Task for inmates: Roadside trash suggests way for offenders to give back
And speaking of ways for offenders to pay off their medical costs ...
Take a look along North Carolina’s highways and you will see a sign that growth has its price.
There are few major highways, and some not-so-major thoroughfares, that are not plagued by litter of all types. It is not just paper, either. Sometimes there are plastic paint containers, pieces of cars and every type of fast food container known to man. Then, there are the ever-present discarded truck tire treads that seem to be a decoration on I-95.
Every once in a while you will see a North Carolina Department of Transportation crew picking up trash, but there is a cost there, too. Road workers who are picking up trash are not fixing potholes, finishing highway extensions or otherwise making travel through North Carolina easier.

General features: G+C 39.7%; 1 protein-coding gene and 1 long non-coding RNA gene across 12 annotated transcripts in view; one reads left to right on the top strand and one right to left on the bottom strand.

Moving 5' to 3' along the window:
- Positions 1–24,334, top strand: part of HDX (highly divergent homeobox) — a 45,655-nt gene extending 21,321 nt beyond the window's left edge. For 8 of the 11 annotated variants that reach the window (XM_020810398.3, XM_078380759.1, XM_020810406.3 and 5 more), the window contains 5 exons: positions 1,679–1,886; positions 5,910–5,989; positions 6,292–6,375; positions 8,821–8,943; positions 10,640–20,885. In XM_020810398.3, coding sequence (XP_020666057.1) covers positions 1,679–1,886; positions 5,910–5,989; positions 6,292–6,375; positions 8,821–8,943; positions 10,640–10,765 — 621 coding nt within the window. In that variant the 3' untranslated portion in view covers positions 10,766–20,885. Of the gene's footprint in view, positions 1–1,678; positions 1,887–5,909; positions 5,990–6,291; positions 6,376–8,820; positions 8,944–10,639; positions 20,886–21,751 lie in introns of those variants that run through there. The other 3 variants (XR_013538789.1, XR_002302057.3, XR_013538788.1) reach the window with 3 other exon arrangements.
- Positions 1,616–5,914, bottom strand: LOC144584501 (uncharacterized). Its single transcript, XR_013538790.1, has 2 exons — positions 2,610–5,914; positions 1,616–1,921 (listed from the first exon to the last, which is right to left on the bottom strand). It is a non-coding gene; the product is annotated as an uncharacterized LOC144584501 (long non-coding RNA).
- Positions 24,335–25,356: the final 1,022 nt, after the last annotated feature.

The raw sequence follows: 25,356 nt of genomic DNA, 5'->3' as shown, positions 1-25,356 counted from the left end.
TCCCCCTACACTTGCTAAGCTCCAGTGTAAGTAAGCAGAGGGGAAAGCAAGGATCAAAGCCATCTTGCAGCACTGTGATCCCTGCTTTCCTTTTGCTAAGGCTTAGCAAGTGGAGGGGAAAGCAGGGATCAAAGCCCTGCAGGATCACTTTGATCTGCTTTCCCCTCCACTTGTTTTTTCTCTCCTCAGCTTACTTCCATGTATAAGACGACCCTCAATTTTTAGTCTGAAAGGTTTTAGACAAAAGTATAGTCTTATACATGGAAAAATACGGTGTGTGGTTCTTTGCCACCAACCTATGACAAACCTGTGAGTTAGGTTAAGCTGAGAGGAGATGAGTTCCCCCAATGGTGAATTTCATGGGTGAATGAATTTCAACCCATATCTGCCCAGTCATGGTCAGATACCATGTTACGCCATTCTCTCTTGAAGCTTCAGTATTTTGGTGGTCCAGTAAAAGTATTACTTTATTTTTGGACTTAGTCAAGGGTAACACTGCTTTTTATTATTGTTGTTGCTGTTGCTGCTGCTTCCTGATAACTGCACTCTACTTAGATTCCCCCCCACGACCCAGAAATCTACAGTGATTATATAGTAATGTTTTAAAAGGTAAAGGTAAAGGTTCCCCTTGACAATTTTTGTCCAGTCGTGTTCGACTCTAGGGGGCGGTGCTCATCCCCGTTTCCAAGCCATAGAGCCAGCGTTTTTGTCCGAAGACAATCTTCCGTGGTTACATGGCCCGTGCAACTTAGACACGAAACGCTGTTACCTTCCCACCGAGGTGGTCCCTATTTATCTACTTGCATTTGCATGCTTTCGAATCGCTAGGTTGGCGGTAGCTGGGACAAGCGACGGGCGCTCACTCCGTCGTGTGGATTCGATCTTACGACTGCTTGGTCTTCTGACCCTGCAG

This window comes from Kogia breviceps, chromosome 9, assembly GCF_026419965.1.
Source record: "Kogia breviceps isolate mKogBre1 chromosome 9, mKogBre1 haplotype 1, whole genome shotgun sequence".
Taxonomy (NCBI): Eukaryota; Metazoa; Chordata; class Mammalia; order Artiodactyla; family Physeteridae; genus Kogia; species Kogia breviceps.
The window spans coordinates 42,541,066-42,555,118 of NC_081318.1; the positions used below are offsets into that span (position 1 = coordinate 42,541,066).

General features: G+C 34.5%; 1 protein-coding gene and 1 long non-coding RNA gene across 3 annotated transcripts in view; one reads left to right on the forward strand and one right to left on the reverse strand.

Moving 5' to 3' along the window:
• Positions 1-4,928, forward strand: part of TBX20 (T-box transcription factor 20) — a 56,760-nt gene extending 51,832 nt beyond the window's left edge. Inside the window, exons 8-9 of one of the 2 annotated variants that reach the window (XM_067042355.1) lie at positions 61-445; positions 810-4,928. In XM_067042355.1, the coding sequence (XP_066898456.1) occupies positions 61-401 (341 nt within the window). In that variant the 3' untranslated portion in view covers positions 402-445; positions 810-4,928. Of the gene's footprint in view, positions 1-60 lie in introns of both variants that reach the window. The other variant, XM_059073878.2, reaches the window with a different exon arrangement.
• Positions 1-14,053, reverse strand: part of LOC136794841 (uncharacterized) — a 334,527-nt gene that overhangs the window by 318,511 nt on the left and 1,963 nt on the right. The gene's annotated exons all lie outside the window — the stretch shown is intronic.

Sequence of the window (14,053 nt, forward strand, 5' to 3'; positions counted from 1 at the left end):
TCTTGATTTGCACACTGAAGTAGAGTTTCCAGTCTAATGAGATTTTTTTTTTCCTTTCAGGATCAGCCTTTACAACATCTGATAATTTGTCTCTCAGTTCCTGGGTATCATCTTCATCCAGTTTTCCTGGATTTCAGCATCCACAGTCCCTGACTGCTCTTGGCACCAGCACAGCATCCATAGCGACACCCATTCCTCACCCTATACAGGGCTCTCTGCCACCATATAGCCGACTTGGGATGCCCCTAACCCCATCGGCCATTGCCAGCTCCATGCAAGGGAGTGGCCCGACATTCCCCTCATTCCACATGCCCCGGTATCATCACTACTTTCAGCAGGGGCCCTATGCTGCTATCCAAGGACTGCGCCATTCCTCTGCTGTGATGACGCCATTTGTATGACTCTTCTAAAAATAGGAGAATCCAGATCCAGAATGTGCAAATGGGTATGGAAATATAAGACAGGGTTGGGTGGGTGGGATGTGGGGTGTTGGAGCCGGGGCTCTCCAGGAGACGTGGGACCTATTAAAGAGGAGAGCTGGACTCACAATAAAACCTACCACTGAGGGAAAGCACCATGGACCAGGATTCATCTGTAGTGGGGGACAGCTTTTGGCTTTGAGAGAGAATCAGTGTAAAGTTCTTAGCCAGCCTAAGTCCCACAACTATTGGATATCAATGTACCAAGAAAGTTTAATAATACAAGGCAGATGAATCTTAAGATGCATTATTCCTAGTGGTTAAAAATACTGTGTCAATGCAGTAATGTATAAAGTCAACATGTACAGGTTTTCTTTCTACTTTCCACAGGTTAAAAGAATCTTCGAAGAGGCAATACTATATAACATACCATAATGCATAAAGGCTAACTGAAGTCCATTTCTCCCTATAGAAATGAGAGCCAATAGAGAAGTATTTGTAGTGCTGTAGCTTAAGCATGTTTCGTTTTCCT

So, the question remains, who would be the logical choice for such a job? There is an available workforce right in the county’s jails and the federal prison populations. Non-violent offenders with good behavior records could handle policing the local highways with minimal supervision. Job gets done and taxpayers don’t pay for it twice. And, if along the way, a few inmates pay off their medication costs, that is just an extra bonus.
There is nothing wrong with asking an offender to contribute something to the community he has wronged. For some, the time outside, doing something important might be a source of pride.
But no matter what the final result for the inmates, the ultimate goal is to clean up the state’s highways. It doesn’t say much for North Carolina when visitors crossing the border see all sorts of trash. That is not the kind of first impression we want to give prospective residents or investors.
Here is a cheap, easy solution — and a win-win situation for a continuing money drain on local coffers.
Published in Editorials on April 19, 2005 10:33 AM